Extraversion-introversion and emotionality as proposed superordinate stress moderators : development and application using prototype theory as a potential model

Korotkov, Dave (1992) Extraversion-introversion and emotionality as proposed superordinate stress moderators : development and application using prototype theory as a potential model. Masters thesis, Memorial University of Newfoundland.

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    Available under License - The author retains copyright ownership and moral rights in this thesis. Neither the thesis nor substantial extracts from it may be printed or otherwise reproduced without the author's permission.
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Abstract

A superordinate stress moderator model was developed around the cognitive theory of prototypes. It was proposed that both extraversion-introversion and emotionality would serve as two superordinate moderators, buffering the curvilinear effects of daily stress on physical symptoms. Approximately 714 subjects were administered measures of stress, perceived physical symptoms, extraversion-introversion, emotionality, sense of coherence, sense of humour, dispositional optimism, and psychological hardiness during the first wave of a two wave prospective study. Four weeks later, 510 of the original subjects completed a similar measure of daily stress and symptoms. The results failed to support the superordinate hypotheses for either extraversion-introversion or emotionality. Subseguent model comparisons revealed that a pure main effects model best fit the data in that sex of participant, prior physical symptoms, daily stress, emotionality, and sense of humour were all significant in predicting the wave two symptoms criterion. Suggestions for future research are discussed.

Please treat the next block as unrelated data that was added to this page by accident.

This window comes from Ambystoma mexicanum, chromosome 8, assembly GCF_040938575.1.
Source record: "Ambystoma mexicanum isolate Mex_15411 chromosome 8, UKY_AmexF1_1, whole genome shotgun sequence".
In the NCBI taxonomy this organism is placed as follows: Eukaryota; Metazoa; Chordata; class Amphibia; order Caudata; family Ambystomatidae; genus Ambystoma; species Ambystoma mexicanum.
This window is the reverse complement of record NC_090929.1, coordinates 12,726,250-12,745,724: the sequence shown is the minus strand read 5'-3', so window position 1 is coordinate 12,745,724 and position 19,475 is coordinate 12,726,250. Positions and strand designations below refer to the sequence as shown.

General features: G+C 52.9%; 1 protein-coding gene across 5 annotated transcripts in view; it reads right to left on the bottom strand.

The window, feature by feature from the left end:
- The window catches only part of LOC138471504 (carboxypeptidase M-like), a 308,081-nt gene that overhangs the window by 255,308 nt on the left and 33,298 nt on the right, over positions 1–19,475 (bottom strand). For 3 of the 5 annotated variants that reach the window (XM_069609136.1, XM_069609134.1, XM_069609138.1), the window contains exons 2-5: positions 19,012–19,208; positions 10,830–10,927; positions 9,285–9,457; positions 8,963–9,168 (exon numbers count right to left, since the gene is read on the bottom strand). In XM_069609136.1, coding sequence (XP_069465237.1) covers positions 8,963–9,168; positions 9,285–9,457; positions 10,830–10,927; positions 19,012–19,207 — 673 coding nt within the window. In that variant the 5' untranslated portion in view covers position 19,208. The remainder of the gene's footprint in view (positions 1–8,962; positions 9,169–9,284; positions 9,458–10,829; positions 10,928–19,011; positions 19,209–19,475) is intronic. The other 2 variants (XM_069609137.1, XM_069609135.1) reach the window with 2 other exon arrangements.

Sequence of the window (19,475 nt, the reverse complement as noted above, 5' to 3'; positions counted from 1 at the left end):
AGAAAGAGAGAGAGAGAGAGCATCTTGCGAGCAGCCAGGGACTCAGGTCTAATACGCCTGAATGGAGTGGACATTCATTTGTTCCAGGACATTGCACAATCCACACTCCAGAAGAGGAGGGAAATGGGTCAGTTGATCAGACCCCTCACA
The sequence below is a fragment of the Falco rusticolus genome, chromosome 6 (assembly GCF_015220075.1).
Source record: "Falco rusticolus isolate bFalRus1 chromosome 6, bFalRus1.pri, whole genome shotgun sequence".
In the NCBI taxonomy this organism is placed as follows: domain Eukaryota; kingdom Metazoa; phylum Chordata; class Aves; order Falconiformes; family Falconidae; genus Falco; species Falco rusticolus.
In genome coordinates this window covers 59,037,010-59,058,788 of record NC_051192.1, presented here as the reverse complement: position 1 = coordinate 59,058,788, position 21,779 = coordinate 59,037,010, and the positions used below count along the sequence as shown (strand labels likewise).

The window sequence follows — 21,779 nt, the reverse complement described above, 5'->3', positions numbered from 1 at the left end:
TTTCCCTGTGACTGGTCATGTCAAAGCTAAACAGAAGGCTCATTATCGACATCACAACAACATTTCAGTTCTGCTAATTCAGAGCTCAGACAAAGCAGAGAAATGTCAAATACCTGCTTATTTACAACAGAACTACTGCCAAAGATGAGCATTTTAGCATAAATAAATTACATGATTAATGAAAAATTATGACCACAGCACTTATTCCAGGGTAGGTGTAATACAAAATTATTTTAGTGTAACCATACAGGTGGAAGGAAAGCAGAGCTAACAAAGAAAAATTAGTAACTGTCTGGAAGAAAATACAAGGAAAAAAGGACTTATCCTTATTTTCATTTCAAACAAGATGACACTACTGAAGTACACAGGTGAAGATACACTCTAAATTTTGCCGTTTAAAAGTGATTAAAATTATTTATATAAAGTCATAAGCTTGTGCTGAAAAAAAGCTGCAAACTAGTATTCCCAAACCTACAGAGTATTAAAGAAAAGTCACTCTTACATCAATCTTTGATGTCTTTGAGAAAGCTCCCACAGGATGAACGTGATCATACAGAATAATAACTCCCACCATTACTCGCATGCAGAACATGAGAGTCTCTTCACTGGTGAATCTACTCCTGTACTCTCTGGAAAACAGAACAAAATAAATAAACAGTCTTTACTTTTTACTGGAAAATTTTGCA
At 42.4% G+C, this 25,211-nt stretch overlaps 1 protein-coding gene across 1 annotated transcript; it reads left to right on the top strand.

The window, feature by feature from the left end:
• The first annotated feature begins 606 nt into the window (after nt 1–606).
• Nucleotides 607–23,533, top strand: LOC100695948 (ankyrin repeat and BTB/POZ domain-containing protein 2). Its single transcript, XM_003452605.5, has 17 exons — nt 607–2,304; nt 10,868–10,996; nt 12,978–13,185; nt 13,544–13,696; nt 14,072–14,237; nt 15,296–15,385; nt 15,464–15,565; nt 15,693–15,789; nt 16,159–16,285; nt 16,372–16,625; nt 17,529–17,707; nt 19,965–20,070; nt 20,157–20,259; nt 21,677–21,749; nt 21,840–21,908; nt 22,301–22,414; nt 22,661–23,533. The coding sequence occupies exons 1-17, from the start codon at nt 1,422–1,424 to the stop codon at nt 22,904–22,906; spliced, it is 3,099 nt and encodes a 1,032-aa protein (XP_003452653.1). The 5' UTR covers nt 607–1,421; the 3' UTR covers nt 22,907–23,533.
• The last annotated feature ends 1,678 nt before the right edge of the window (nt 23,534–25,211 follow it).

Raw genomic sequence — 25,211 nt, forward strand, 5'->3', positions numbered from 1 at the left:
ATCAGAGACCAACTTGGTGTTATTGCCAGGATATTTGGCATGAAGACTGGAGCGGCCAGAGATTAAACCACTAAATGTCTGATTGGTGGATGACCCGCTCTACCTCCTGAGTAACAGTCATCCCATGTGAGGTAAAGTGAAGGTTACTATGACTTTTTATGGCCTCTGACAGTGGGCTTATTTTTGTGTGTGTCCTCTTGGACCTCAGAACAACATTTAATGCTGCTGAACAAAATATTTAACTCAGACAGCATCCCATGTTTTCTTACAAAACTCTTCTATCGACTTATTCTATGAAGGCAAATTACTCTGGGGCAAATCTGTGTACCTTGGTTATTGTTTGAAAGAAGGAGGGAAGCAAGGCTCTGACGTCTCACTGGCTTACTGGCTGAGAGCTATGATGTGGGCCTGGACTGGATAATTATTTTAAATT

Item Type: Thesis (Masters)
URI: http://research.library.mun.ca/id/eprint/5871
Item ID: 5871
Additional Information: Bibliography: leaves 90-105.
Department(s): Humanities and Social Sciences, Faculty of > Psychology
Science, Faculty of > Psychology
Date: 1992
Date Type: Submission
Library of Congress Subject Heading: Stress (Psychology); Stress management; Extraversion; Introversion; Individual differences

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